We would like to announce to you all the discontinuation of regular NFI distribution (clothes, shoes and hygiene items) in the RIC by Samos Volunteers.
Samos Volunteers are and have been the main provider of clothing, shoes and adult hygiene items in the RIC since April 2016, via an informal partnership with Medin. The purpose of this partnership was to cover some of the basic needs of the POCs, as at the time, no other organisation was capable or willing to provide these services.
However, over the last few weeks we have not had any new arrivals, and relatively few arrivals in fact since last November. We concur that the clothing needs of those already residing in the RIC have been met. Through our efforts, most people have received between 2-4 sets of clothing, and over the winter months, we carried out several large-scale distributions to ensure that everyone received additional clothing to keep them warm. We have become a permanent and daily distributor of clothing and hygiene items in the camp, while our initial purpose was only to cover the urgent needs of the people.
Right now, we feel there is no longer an emergency situation requiring the daily distribution of NFIs by Samos Volunteers. With the winter coming to an end, a significant decrease in the population of the RIC due to transfers to the mainland, and an increase in those being hosted in alternative accommodation, we see that our role as distributors of NFIs should dissolve and be passed on to those mandated to cover these needs. This will enable Samos Volunteers to focus and expand on our activities which will benefit the refugee community on Samos through psycho-social support: namely informal education and recreational activities. Currently, over 150 people are directly benefitting from our psycho-social activities, which range from language classes, football and creative workshops.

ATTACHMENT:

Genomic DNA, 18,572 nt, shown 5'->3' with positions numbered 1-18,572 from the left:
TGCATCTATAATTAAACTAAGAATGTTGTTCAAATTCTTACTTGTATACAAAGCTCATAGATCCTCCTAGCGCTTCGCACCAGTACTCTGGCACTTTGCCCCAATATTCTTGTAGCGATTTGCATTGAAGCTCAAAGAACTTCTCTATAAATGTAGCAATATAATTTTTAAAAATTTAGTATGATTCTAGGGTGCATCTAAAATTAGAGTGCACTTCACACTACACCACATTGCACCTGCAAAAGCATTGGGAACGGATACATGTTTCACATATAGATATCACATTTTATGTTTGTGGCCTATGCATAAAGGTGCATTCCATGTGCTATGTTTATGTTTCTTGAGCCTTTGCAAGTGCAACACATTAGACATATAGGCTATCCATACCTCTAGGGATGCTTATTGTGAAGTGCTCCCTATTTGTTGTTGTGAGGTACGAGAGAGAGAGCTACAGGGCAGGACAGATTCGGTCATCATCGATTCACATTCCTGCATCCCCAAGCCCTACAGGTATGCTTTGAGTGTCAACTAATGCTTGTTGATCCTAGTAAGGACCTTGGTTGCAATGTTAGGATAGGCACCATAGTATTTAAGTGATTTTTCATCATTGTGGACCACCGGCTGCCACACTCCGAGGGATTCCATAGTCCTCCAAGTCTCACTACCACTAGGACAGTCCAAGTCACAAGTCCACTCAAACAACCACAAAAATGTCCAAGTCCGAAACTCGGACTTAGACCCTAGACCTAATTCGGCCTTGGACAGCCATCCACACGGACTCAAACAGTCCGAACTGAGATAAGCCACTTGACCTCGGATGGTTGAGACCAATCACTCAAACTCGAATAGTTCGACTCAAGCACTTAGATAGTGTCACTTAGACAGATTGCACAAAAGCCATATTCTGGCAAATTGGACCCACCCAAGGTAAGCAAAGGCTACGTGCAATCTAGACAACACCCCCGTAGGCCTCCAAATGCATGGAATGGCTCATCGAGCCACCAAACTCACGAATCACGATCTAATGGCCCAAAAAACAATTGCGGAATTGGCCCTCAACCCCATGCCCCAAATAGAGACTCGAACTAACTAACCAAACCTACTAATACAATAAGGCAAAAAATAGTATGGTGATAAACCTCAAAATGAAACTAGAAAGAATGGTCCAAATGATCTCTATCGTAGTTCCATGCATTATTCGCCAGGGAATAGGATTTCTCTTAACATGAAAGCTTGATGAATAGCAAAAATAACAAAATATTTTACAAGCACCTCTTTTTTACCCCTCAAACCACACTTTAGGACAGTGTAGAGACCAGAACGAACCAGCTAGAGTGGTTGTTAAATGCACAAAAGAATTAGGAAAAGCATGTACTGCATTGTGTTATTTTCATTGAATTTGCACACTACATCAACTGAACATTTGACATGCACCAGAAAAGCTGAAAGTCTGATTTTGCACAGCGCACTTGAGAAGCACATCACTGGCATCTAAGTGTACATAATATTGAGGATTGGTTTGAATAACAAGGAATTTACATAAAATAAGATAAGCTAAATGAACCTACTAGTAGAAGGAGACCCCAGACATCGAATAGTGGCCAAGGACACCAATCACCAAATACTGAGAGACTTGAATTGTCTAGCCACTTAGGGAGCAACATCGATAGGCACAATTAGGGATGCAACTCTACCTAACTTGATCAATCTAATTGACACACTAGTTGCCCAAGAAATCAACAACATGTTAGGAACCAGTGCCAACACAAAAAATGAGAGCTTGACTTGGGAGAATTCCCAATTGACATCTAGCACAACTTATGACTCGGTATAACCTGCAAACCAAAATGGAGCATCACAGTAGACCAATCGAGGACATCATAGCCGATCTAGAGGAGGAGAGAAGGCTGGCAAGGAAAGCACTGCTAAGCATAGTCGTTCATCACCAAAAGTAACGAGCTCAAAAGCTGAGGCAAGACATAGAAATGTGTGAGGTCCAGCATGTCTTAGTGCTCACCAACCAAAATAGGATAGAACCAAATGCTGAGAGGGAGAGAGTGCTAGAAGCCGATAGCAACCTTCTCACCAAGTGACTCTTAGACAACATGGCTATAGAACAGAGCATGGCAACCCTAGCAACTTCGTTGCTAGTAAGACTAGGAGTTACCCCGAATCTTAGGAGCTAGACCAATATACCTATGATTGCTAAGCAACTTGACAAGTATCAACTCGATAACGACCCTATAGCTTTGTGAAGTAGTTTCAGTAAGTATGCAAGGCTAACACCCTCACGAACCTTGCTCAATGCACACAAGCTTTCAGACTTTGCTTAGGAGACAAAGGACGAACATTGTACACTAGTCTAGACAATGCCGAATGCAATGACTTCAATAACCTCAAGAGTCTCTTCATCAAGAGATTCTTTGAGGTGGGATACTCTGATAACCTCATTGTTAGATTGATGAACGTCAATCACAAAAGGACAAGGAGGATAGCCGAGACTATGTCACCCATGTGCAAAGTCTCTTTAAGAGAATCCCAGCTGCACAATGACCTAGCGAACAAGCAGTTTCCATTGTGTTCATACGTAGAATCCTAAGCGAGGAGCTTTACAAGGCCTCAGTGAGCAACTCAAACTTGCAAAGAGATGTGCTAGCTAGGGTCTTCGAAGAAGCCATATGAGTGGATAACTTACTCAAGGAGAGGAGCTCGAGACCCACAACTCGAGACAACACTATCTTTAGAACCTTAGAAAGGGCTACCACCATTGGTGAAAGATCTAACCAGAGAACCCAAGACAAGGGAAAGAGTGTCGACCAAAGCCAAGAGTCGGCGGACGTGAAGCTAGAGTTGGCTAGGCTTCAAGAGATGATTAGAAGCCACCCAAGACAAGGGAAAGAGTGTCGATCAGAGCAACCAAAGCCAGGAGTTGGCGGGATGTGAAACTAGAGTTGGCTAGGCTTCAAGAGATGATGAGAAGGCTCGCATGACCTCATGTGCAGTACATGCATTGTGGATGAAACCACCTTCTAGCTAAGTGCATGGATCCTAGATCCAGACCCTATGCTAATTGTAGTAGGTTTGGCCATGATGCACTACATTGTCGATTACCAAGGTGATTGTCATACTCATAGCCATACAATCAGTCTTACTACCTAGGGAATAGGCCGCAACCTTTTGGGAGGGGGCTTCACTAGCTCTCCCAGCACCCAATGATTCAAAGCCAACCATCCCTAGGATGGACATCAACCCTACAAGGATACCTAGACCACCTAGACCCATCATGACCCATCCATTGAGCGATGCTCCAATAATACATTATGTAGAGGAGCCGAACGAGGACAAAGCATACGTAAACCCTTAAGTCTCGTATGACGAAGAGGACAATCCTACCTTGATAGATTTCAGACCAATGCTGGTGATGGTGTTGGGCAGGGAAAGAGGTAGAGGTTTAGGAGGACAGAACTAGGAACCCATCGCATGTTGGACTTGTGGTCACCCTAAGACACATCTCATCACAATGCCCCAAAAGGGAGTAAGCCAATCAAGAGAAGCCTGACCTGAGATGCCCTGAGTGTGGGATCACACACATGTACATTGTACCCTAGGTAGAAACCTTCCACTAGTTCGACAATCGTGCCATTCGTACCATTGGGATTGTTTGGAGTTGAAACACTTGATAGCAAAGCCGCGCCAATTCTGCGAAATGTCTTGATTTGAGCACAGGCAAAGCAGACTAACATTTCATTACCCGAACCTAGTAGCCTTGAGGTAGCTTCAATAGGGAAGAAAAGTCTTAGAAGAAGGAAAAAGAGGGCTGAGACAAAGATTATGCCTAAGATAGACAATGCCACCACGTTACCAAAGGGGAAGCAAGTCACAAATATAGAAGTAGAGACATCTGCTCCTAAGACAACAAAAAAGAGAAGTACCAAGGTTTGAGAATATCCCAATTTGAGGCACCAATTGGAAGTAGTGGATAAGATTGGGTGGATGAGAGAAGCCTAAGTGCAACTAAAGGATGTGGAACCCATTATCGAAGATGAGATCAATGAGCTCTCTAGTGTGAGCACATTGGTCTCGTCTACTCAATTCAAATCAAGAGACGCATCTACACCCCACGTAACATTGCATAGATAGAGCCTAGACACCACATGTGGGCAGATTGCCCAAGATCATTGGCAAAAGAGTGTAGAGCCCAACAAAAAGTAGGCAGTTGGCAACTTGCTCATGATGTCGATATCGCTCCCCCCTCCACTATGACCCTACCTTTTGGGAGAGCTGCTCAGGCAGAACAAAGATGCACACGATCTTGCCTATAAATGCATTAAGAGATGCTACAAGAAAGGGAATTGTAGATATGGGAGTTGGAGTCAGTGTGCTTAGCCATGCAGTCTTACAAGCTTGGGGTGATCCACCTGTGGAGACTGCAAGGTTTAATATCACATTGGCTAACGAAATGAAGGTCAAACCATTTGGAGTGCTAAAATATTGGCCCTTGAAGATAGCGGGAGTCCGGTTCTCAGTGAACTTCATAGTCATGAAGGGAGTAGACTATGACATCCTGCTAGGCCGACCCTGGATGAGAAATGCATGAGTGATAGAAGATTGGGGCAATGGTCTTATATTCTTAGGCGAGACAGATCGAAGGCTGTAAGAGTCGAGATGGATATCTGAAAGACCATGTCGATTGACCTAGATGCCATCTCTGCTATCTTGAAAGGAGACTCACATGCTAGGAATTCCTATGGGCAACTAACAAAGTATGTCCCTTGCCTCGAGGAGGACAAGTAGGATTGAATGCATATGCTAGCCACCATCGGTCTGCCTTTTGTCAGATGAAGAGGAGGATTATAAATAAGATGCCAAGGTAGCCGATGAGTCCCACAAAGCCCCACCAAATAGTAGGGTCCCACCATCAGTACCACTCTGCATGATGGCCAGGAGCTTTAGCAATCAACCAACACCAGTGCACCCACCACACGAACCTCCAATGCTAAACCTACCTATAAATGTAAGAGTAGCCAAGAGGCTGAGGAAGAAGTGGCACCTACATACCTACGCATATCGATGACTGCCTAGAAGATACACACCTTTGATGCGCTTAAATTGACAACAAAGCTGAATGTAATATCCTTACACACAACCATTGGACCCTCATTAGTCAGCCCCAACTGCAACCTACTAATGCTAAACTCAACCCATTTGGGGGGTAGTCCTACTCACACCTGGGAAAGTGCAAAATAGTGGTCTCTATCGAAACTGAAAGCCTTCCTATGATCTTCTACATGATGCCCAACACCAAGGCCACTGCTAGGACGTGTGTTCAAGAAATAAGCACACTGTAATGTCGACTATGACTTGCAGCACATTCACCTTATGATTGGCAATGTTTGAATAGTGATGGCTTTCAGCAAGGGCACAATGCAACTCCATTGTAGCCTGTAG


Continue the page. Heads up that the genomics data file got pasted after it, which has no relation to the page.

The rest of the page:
We are willing to pass on the good practices which we have developed over time in relation to the distribution of NFIs, and can continue on an advisory basis where needed. Over the last several months, Samos Volunteers have been assigned several municipality staff who have been supporting our regular distributions. We have ensured that they were thoroughly involved in the entire process in order to understand the complexity of the distribution system so that they could potentially run the distributions themselves. Given the circumstances, we will coordinate with them and advise them to focus on hygiene distribution (in which there are currently no stock shortages) and to only provide clothes in emergency situations or to replace worn or broken items.
We will continue with the daily distribution of Chai tea in the camp (an operation funded by the UNHCR/SP). This has been extremely successful, and it is these kinds of activities which have a hugely positive effect on the daily lives of the inhabitants of the RIC. Additionally, we will continue to be an emergency response team for new arrivals who regularly arrive wet on the island and need dry sets of clothes and shoes.
This week we have 3 mass distributions that we are going to carry out: shampoo, hygiene kits (soap, body cream, deodorant, 2 x face towels), and sandals, hijabs and socks. We feel that following this, the needs of the people residing in the RIC will be largely met which should take some pressure off of the transitional period. We will therefore stop NFI distribution on Friday 24th Feb.
Feel free to get in touch with us if you have any questions.
Bogdan Andrei, Jasmine Doust, Andrew Frania and Donie Brady
Samos Volunteers Group.